Among the over 950 exhibitors this year are authors from the diaspora communities and from Austria, Bosnia-Herzegovina, France, Italy, China, the Netherlands, the USA, Slovenia, Serbia, Spain and the United Kingdom. Great offers are available from publishers Školska knjiga, Fraktura, Matrix Croatica, AGM, Golden marketing, Algoritam and others.
The Interliber book festival, staged this year from the 8th to 13th of November at pavilions number 5 and 6 of the Zagreb Grand Fairground, is a not-to-be-missed meeting of books and readers, says Ivana Žderić, an editor with leading publishing house Profil. For publishers it is also a key event – this year’s traditional peak of the culture season in the nation’s capital will see Profil release twenty new titles.
Editor Ante Žužul, the head of publisher Školska knjiga, the most powerful publisher in the country, is offering excellent titles from the fields of Croatian culture and linguistics, history, fiction, opinion journalism, the always present cookbooks and valuable works in the field of lexicography pooling authors from heterogeneous groups from the Croatian communities abroad from all corners of the planet. Among these are a 950-page anthology of Croatian poetry by academician Ante Stamać, Duško Kećkemet’s Life of Ivan Meštrović (1883–1962–2002) in a volume covering one and a half thousand pages, a book on the success in the USA of winemaker Miljenko Grgich and many more. Among the great and deserving in the world of books, Croatian culture institutions and society are not only Croatians born in the country, but also the descendants of Croatians born abroad. This fact is best seen in the five volume encyclopaedic edition Croatia and Europe: Culture, Science and the Arts, penned by experts from the Croatian Academy of Sciences and Arts, Školska knjiga as publisher, Ivan Supičić as the initiator of the project, the editors of the various volumes, editors from the various fields covered, writers and hundreds of associates from the homeland and the diaspora communities that have erected a monument to Croatia with this edition more durable than bronze (aere perrenius).
The most attractive writers with migrant backgrounds are showcased by publisher Fraktura, led by award-winning editor Seid Serdarević. This publishing house, based in the town of Zaprešić, has won our praise by bringing readers titles from over forty countries, including Nobel Prize winners and international literary stars like our prominent contemporary writers in the diaspora communities, including awarding winning Marica Bodrožić, Irena Vrkljan and Alida Brener (Germany), Neda Miranda Blažević (United States of America), Tena Štivičić (Great Britain) and Josip Mlakić, a prominent Croatian prose writer from Bosnia-Herzegovina. There is great interest for the publication of Fraktura titles abroad, led by last year’s publication of Dora and the Minotaur, a novel by Slavenka Drakulić, our most translated contemporary author and long time resident of Stockholm. The book examines the relationship between Dora Maar, a Croatian photographer and recognised surrealist artist living in Paris, and her partner, the famed painter Pablo Picasso.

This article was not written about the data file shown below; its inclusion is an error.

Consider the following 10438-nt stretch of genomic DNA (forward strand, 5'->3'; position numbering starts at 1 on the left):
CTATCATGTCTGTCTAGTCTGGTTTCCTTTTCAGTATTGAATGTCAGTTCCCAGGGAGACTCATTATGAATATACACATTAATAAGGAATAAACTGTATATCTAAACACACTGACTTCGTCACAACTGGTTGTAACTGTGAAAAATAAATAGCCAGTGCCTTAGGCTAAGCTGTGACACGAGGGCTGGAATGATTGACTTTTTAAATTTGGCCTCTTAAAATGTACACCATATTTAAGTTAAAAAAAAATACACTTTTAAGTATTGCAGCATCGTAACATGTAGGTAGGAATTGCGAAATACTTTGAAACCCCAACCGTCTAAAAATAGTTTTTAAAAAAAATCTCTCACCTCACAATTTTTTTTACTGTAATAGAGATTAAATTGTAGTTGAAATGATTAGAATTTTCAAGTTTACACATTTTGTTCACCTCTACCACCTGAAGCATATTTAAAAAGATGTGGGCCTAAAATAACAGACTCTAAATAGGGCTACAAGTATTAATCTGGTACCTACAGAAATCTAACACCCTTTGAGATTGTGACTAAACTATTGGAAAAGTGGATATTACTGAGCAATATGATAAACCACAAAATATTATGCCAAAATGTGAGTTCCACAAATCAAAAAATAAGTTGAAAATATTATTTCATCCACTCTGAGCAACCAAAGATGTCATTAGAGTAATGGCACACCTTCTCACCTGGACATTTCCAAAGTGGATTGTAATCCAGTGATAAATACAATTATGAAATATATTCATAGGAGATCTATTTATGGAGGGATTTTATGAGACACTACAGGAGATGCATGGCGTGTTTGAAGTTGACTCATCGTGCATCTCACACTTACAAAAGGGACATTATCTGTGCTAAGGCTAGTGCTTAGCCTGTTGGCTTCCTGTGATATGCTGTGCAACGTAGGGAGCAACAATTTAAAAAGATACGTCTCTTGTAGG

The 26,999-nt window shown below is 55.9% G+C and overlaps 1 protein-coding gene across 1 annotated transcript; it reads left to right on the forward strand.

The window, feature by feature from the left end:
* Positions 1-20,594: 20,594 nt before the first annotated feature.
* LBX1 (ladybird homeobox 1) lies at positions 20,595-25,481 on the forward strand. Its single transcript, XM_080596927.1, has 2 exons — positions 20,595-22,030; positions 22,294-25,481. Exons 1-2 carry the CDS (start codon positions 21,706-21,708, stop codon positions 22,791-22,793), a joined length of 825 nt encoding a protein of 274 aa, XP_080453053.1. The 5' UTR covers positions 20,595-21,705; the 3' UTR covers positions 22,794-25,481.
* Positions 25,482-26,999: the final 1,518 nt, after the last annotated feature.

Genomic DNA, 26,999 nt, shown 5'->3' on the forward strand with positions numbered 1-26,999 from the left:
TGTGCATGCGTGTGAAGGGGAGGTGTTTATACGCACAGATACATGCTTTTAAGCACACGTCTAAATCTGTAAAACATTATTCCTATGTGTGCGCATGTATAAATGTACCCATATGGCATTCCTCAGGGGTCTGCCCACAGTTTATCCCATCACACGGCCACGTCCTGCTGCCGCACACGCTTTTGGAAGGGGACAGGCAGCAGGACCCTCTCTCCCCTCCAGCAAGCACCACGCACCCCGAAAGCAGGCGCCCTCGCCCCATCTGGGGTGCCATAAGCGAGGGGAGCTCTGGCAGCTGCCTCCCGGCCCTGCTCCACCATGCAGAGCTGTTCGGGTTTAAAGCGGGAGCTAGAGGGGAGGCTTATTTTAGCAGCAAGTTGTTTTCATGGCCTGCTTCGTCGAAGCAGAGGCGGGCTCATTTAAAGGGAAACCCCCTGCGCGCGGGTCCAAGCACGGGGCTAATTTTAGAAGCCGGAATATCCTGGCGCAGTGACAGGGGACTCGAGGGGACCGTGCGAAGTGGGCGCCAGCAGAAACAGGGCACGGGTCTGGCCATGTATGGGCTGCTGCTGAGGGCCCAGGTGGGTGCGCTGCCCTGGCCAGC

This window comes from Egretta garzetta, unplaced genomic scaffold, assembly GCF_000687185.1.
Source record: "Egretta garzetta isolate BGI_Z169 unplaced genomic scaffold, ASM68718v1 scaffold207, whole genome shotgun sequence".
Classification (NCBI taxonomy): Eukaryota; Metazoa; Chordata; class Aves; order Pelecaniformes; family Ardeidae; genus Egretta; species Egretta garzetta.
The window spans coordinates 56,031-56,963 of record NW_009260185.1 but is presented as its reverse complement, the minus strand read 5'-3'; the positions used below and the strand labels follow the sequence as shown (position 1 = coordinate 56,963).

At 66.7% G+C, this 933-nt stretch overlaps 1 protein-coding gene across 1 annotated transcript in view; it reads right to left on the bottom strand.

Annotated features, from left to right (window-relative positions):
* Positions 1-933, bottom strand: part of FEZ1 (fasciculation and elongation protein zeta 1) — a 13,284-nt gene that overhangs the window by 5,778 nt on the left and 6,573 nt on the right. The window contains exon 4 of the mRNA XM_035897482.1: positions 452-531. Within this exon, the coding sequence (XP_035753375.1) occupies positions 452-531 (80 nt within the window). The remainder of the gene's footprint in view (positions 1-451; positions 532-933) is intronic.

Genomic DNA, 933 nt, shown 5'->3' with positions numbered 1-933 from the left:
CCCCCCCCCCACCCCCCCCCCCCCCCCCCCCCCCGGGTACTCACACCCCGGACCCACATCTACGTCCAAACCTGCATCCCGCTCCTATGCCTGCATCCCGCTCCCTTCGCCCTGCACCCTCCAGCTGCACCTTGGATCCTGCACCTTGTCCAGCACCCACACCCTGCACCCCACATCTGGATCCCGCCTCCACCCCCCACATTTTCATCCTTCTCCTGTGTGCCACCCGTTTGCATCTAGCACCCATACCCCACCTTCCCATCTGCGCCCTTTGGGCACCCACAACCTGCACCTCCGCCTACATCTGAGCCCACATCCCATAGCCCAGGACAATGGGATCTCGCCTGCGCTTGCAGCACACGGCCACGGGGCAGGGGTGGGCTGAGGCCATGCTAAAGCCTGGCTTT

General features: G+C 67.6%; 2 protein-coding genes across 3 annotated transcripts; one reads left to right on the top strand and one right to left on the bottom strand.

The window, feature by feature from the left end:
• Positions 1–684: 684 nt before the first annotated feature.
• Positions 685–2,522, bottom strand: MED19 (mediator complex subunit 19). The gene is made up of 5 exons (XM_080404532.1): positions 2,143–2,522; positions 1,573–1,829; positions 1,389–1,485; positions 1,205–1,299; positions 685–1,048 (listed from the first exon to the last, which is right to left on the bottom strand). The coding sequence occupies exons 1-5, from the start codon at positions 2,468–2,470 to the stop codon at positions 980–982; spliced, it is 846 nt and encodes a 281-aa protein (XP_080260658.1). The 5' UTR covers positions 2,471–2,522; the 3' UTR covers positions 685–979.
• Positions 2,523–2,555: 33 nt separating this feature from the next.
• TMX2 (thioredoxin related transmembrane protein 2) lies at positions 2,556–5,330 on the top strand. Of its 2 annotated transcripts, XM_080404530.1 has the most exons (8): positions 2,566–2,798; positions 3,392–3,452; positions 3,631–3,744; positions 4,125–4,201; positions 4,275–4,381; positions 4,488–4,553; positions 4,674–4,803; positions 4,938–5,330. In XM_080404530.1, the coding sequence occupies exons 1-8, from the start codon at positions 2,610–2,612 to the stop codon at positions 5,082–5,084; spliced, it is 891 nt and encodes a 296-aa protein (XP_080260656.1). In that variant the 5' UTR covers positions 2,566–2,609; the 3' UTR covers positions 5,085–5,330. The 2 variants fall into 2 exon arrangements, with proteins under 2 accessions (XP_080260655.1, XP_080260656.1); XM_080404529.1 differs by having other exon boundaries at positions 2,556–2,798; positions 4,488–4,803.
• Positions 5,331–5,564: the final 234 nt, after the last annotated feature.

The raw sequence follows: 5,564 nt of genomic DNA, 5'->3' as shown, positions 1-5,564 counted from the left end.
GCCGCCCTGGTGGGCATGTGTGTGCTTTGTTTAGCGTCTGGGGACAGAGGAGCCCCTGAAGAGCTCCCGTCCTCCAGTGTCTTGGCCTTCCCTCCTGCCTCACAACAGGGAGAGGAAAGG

When it comes to attractive titles covering topics dedicated to the tragic events that occurred during the totalitarian regimes that marked the twentieth century in the homeland, we should single out the Memoirs / Memories / Documents series published by the recognised Matrix Croatica publishing house which has released Nedjeljka Luetić-Tijan’s The Life of Pavao Tijan, detailing the work of this lexicographer and publicist who lived in Madrid for half a century and edited by Igor Zidić and Marija Tijan Wieck. This series has also produced The Life and Work of Ivan Meštrović and a book that details the memories and experiences of Jozo Kljaković titled In Contemporary Chaos. Another tome not to be missed is Life as an Emigree, the fantastic memoirs of American resident Karlo Mirth, edited by Igor Zidić a decade ago.
Publisher AGM editor Grozdana Cvitan noted that their stand at the festival offers affordable tomes of emigrant prose by authors of Croatian extraction the likes of Ramon Diaz Eterovic (Chile), Morgan Yasbincek (Australia), Oscar Barrientos Bradasic (Chile) and Jagoda Marinić (Germany), published jointly by leading Zagreb publisher AGM and the Croatian Heritage Foundation. The CHF is also a co-publisher of the magnificent Croatia Abroad collection, edited by Marin Sopta, Franjo Maletić and Josip Bebić – available at an affordable price at the stand of publisher Golden marketing – Tehnička knjiga. The title of this collection pays honour to the first and most cited book on Croatian emigrants, Većeslav Holjevac’s Croatians Abroad (1967). Holjevac was the most influential of the past directors of the Croatian Heritage Foundation and one of the chief figures of the national democratic faction within the 1960s/70s Croatian Spring movement, and was the first to expound on emigrant-related topics, advocating a clearer definition of Croatian national interests. After the publication in 1967 of the Declaration on the Name and Status of the Croatian Literary Language he was forced to withdraw from the political scene. The 643-page Croatia Abroad was printed last year and offers recent scholarly papers on the Croatian emigrant communities from the latest generation of researchers from universities from Sydney to Zagreb, from Toronto to Santiago de Chile – focused on the migrations of the modern era, including contemporary mobility and linguistic biography as studied by Aleksandra Šćukanec PhD of the University of Zagreb’s Faculty of the Humanities and Social Sciences.
Also available at the Golden marketing stand at a reasonable price is the most cited 504-page compendium on our half millennium of emigration — Čizmić, Šakić and Sopta’s Emigrant Croatia. The book is co-published by the Ivo Pilar Institute of Social Sciences. Also not to be missed is the first textbook on the Croatian diaspora in the twenty-first century, Professor Jadranka Grbić Jakopović’s The Multiplication of Native and Homelands / The Croatian Diaspora: Chronology, Destinations and Identity at the stand of Zajednica nakladnika Hrvatske, where the University of Zagreb’s Faculty of the Humanities and Social Sciences’ FF Press publishing arm is also showcasing its editions. Also available here is the collection (covering a total of 1,269 pages) on the traditional heritage and ethno-cultural identity of the Danube region Bunjevac Croatians edited by renowned researcher Milana Černelić from the department of ethnology and cultural anthropology of the University of Zagreb’s Faculty of the Humanities and Social Sciences and an award winning collection by a group of Bunjevo Croatian authors that is born out of recent research by Zagreb professors and students in the Baja area. Also there is a new book by Castilia Manea-Grgin on the Croatian community in Romania written in an innovative historiographic style that this writer first presented in her doctoral dissertation. The book looks at the social development of the Romanian Croatians in Caraşova in the seventeenth and eighteenth centuries. Publisher Zoran Bošković (a passionate researcher of Chilean writers of Croatian extraction) has offered an abundance of new titles. After Chile, Bošković’s authors are oriented towards the Croatian minority space, offering a unique philological study on the best known contemporary Gradišće Croat poet Jurica Čenar edited by Đuro Vidmarović.